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Titan

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Titan last won the day on March 26

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  1. This the one I raved about in the goto bear thread.
  2. Posting it now on your English Bitter Thread.
  3. Dead space is the measure from the bottom of the vessel to a point on the wart outlet. Some interpret this differently. I use a measure to the middle of the outlet. So when im transfering my wart and my pump starts to suck air, by the time i react and shut it off it will be around the middle of the outlet. I just figure that my pump is designed to pump liquid and not air.
  4. I used to do the same as you and top up post boil with a couple of litres. Then i had a look at mash thickness. I think GF calc uses a standard value of 2.7 ltrs per kilo when its more like 3.4. The extra 2 or 3 litres at sparge will also extract more of your sugars.
  5. Shamus, to hit your target your total water volume should be 29l. 16l mash and 13l sparg. What are you using to heat your sparge water? I have a seperate urn that sits above my GF making my sparge process easier.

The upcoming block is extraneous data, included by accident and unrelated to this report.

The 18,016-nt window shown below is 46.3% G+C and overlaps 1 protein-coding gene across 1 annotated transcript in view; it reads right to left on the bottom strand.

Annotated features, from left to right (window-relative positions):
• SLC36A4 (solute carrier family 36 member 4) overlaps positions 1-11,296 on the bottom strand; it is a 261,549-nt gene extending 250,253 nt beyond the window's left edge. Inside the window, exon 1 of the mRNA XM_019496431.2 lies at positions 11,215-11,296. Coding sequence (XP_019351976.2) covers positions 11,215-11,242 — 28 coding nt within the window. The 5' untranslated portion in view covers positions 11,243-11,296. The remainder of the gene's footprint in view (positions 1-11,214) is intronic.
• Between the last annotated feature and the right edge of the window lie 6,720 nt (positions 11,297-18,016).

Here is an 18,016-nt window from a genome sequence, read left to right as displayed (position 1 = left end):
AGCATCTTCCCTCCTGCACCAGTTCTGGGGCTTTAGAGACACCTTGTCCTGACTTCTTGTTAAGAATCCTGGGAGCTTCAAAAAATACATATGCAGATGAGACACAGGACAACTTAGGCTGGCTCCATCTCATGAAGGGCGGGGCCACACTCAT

6. I just want the time to brew a beer, any beer!!!
  7. Looking now for this will post when I find it. Note this is a AG recipe so can't convert to anything else.
  8. Thinking about this. Are we just experiencing the homebrew twang you get from a k&k brew?
  9. Try this https://www.britishpathe.com/video/home-brewing-on-the-house
  10. Really, maybe because you not a member of the fb user group it came from. Was just about the only pub in england brewing its own beer. Will see if i can find another link.
  11. Flat as my first English bitter in Adlershot 50 years later haha.
  12. Found this interesting on FB.
  13. 2 are usually used in 750ml bottles so 1 per 375ml. Also depends on the style of beer. 750ml for a porter or stout imo only requires 1.5 carb drops. Yes you can cut them.
  14. Looking at the manufacturers recommended temperature range should give you an idea of your temperature limit. For example US05 states ideal as being in the range of 18 to 28. These are tried and tested by the manufacturer. So what happens if you go over or under that recommended range? Lets start with higher temperatures. Fermentis have obviously reasearched that higher than 28 the yeast will produce unacceptable off flavours. Under 18 the yeast will not produce or impart its character to the beer. You need to strike a fine balance, temperature control is the obvious way to go, but if this is not possible try to hit the middle of the road and keep it constant.
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